Sleep and wake states are regulated by several brain regions that act via multiple neurotransmitters, neuromodulators and neuropeptides. While several such brain regions and neuropeptides have been identified, additional mechanisms that regulate sleep likely remain to be discovered. Indeed, we recently identified a family of FMRFamide-like neuropeptides that are sufficient to induce a sleep-like state in C. elegans, and found that the zebrafish FMRFamide neuropeptide NPVF is sufficient to induce sleep-like states in both C. elegans and zebrafish. These observations suggest that NPVF acts in an ancient and central mechanism that regulates sleep. While rodents are commonly used for vertebrate sleep studies, genetic tools needed to study NPVF in rodents have not been described. The zebrafish is an alternative vertebrate model that exhibits behavioral, anatomical, genetic and pharmacological conservation of mammalian sleep, and studies using this simple and inexpensive vertebrate model will provide a rationale to invest the significant time, labor and expense required to generate tools to study NPVF in mice. While the zebrafish has some limitations as a sleep model, its amenability to genetic, optogenetic and pharmacological approaches, as well as its transparency and relatively simple yet conserved vertebrate brain, provide advantages for sleep studies that we exploit in this proposal. Both the protein sequence and hypothalamic expression of NPVF are conserved in zebrafish, rodents and humans, suggesting that findings in zebrafish will be relevant to humans.
In Specific Aim 1 we use gain- and loss-of-function genetics to determine whether one or more of the three mature peptides produced by the NPVF preproprotein are necessary and sufficient to promote sleep. We will also determine which receptors mediate the role of NPVF in sleep.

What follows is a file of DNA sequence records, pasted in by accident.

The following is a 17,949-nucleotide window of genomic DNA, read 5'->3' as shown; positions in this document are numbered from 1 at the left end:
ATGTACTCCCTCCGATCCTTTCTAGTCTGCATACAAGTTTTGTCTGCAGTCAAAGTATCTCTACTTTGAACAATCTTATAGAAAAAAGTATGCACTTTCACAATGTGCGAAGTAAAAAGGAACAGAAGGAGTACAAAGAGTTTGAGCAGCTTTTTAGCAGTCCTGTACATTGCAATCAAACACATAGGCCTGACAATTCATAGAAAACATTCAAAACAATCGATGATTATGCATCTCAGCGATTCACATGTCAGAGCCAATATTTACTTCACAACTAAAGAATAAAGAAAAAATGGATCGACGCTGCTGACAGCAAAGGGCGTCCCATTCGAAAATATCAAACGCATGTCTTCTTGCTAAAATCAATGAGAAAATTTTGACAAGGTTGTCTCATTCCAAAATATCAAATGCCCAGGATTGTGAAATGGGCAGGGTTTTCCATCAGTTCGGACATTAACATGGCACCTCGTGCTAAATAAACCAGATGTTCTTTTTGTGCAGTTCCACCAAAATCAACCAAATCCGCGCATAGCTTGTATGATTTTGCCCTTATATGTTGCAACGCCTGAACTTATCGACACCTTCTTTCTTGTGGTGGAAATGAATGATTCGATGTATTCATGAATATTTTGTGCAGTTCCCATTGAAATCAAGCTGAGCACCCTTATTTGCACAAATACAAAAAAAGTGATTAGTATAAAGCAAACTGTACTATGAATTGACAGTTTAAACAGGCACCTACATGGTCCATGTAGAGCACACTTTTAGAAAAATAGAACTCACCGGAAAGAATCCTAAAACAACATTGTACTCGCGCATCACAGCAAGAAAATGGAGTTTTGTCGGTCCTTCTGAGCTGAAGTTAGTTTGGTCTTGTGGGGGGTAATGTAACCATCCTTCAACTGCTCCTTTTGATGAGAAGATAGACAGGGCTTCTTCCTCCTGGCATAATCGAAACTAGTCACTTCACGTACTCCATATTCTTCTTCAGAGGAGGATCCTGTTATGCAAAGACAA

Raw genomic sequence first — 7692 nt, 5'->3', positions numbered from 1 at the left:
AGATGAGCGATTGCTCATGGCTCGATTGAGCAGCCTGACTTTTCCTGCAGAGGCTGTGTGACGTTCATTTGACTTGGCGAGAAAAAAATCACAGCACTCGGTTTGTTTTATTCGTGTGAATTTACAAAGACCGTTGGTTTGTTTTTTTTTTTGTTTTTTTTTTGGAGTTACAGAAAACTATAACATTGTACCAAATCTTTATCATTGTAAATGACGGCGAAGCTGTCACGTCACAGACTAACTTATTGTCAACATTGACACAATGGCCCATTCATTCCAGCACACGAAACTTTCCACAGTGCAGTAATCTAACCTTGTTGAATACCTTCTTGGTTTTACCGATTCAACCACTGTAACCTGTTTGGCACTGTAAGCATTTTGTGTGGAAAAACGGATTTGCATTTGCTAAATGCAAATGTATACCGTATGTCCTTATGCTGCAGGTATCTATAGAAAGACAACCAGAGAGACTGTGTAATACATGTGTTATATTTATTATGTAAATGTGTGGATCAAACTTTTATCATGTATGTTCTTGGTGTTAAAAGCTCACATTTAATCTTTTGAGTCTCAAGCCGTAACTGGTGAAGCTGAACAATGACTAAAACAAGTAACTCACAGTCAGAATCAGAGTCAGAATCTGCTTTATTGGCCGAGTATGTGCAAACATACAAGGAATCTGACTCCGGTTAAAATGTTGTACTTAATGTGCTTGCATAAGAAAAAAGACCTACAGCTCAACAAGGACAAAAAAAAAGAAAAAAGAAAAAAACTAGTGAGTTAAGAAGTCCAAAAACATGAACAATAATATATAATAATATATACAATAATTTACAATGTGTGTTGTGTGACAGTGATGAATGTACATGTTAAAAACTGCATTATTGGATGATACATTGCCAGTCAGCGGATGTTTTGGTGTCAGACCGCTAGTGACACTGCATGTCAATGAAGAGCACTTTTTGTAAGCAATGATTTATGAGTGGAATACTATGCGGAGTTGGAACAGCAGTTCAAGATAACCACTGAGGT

In Specific Aim 2 we will test the hypothesis that the ~15 npvf-expressing neurons are necessary and sufficient to promote sleep. We will use noninvasive and high-throughput optogenetic and chemogenetic assays to stimulate, inhibit and ablate NPVF neurons in freely behaving larvae.
In Specific Aim 3 we will identify neurons that are activated or inhibited in response to stimulation and inhibition of NPVF neurons using two-photon single plane illumination microscopy and whole-brain calcium imaging. The zebrafish is the only vertebrate model in which whole-brain calcium imaging is currently feasible. This approach will in an unbiased and comprehensive manner identify neurons that may mediate the effects of NPVF on sleep, which we will functionally test using genetics and optogenetics. This project will establish a novel and evolutionarily conserved sleep-regulatory system, and may eventually lead to new therapies for sleep disorders. Because abnormal sleep is associated with several neuropsychiatric disorders and may be causal in some cases, this project may also eventually lead to improved therapies for some forms of neuropsychiatric disorders.
Over 10% of humans suffer from chronic sleep disorders, but the causes of most of these disorders are unknown and effective therapies are lacking. We recently identified a neuropeptide that promotes sleep-like behaviors in zebrafish and the roundworm C. elegans. We will now characterize the genetic and neurological mechanisms through which this neuropeptide and the neurons that produce it regulate sleep using zebrafish larvae as a simple diurnal vertebrate animal model.
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|Chen, Shijia; Reichert, Sabine; Singh, Chanpreet et al. (2017) Light-Dependent Regulation of Sleep and Wake States by Prokineticin 2 in Zebrafish. Neuron 95:153-168.e6|
|Singh, Chanpreet; Rihel, Jason; Prober, David A (2017) Neuropeptide Y Regulates Sleep by Modulating Noradrenergic Signaling. Curr Biol 27:3796-3811.e5|
|Choi, Harry M T; Calvert, Colby R; Husain, Naeem et al. (2016) Mapping a multiplexed zoo of mRNA expression. Development 143:3632-3637|
|Chen, Audrey; Chiu, Cindy N; Mosser, Eric A et al. (2016) QRFP and Its Receptors Regulate Locomotor Activity and Sleep in Zebrafish. J Neurosci 36:1823-40|
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